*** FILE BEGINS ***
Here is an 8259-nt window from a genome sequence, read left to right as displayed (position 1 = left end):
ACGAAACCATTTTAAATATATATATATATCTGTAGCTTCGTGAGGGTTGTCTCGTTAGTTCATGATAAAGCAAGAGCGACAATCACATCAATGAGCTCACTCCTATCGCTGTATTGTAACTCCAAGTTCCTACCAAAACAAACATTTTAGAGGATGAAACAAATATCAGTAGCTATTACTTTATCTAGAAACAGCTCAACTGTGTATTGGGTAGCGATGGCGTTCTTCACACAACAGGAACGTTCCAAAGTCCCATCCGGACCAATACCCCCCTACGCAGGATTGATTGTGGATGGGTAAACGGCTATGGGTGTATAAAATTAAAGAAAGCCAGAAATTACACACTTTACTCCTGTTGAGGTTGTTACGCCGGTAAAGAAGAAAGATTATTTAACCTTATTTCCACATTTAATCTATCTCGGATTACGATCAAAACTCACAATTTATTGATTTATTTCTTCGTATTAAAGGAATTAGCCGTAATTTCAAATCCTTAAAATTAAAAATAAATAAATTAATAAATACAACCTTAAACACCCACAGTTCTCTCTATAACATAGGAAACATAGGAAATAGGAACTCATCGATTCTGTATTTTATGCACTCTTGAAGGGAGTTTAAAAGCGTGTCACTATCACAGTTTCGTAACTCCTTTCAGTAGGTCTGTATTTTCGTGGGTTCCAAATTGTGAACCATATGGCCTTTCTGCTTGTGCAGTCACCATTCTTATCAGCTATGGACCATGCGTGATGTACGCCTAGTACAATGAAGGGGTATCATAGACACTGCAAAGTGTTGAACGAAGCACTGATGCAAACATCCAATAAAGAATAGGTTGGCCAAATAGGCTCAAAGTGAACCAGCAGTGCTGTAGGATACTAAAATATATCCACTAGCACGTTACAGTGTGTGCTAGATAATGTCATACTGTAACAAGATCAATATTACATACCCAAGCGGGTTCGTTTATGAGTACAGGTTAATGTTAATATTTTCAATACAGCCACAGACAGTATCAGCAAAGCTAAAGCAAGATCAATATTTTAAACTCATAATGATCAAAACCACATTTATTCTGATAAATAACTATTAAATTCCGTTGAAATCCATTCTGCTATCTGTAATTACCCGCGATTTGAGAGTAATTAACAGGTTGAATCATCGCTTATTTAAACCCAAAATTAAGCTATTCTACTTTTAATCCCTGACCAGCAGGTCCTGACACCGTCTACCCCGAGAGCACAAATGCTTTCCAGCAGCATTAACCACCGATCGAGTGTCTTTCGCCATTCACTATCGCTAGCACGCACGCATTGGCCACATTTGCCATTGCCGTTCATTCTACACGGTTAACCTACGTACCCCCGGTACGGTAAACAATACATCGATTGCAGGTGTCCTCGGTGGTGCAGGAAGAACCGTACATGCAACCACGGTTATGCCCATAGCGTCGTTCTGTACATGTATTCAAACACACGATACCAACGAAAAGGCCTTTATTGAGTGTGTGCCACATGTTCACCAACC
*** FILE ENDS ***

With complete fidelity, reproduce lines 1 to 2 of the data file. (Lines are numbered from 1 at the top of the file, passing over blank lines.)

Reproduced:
Here is an 8259-nt window from a genome sequence, read left to right as displayed (position 1 = left end):
ACGAAACCATTTTAAATATATATATATATCTGTAGCTTCGTGAGGGTTGTCTCGTTAGTTCATGATAAAGCAAGAGCGACAATCACATCAATGAGCTCACTCCTATCGCTGTATTGTAACTCCAAGTTCCTACCAAAACAAACATTTTAGAGGATGAAACAAATATCAGTAGCTATTACTTTATCTAGAAACAGCTCAACTGTGTATTGGGTAGCGATGGCGTTCTTCACACAACAGGAACGTTCCAAAGTCCCATCCGGACCAATACCCCCCTACGCAGGATTGATTGTGGATGGGTAAACGGCTATGGGTGTATAAAATTAAAGAAAGCCAGAAATTACACACTTTACTCCTGTTGAGGTTGTTACGCCGGTAAAGAAGAAAGATTATTTAACCTTATTTCCACATTTAATCTATCTCGGATTACGATCAAAACTCACAATTTATTGATTTATTTCTTCGTATTAAAGGAATTAGCCGTAATTTCAAATCCTTAAAATTAAAAATAAATAAATTAATAAATACAACCTTAAACACCCACAGTTCTCTCTATAACATAGGAAACATAGGAAATAGGAACTCATCGATTCTGTATTTTATGCACTCTTGAAGGGAGTTTAAAAGCGTGTCACTATCACAGTTTCGTAACTCCTTTCAGTAGGTCTGTATTTTCGTGGGTTCCAAATTGTGAACCATATGGCCTTTCTGCTTGTGCAGTCACCATTCTTATCAGCTATGGACCATGCGTGATGTACGCCTAGTACAATGAAGGGGTATCATAGACACTGCAAAGTGTTGAACGAAGCACTGATGCAAACATCCAATAAAGAATAGGTTGGCCAAATAGGCTCAAAGTGAACCAGCAGTGCTGTAGGATACTAAAATATATCCACTAGCACGTTACAGTGTGTGCTAGATAATGTCATACTGTAACAAGATCAATATTACATACCCAAGCGGGTTCGTTTATGAGTACAGGTTAATGTTAATATTTTCAATACAGCCACAGACAGTATCAGCAAAGCTAAAGCAAGATCAATATTTTAAACTCATAATGATCAAAACCACATTTATTCTGATAAATAACTATTAAATTCCGTTGAAATCCATTCTGCTATCTGTAATTACCCGCGATTTGAGAGTAATTAACAGGTTGAATCATCGCTTATTTAAACCCAAAATTAAGCTATTCTACTTTTAATCCCTGACCAGCAGGTCCTGACACCGTCTACCCCGAGAGCACAAATGCTTTCCAGCAGCATTAACCACCGATCGAGTGTCTTTCGCCATTCACTATCGCTAGCACGCACGCATTGGCCACATTTGCCATTGCCGTTCATTCTACACGGTTAACCTACGTACCCCCGGTACGGTAAACAATACATCGATTGCAGGTGTCCTCGGTGGTGCAGGAAGAACCGTACATGCAACCACGGTTATGCCCATAGCGTCGTTCTGTACATGTATTCAAACACACGATACCAACGAAAAGGCCTTTATTGAGTGTGTGCCACATGTTCACCAACC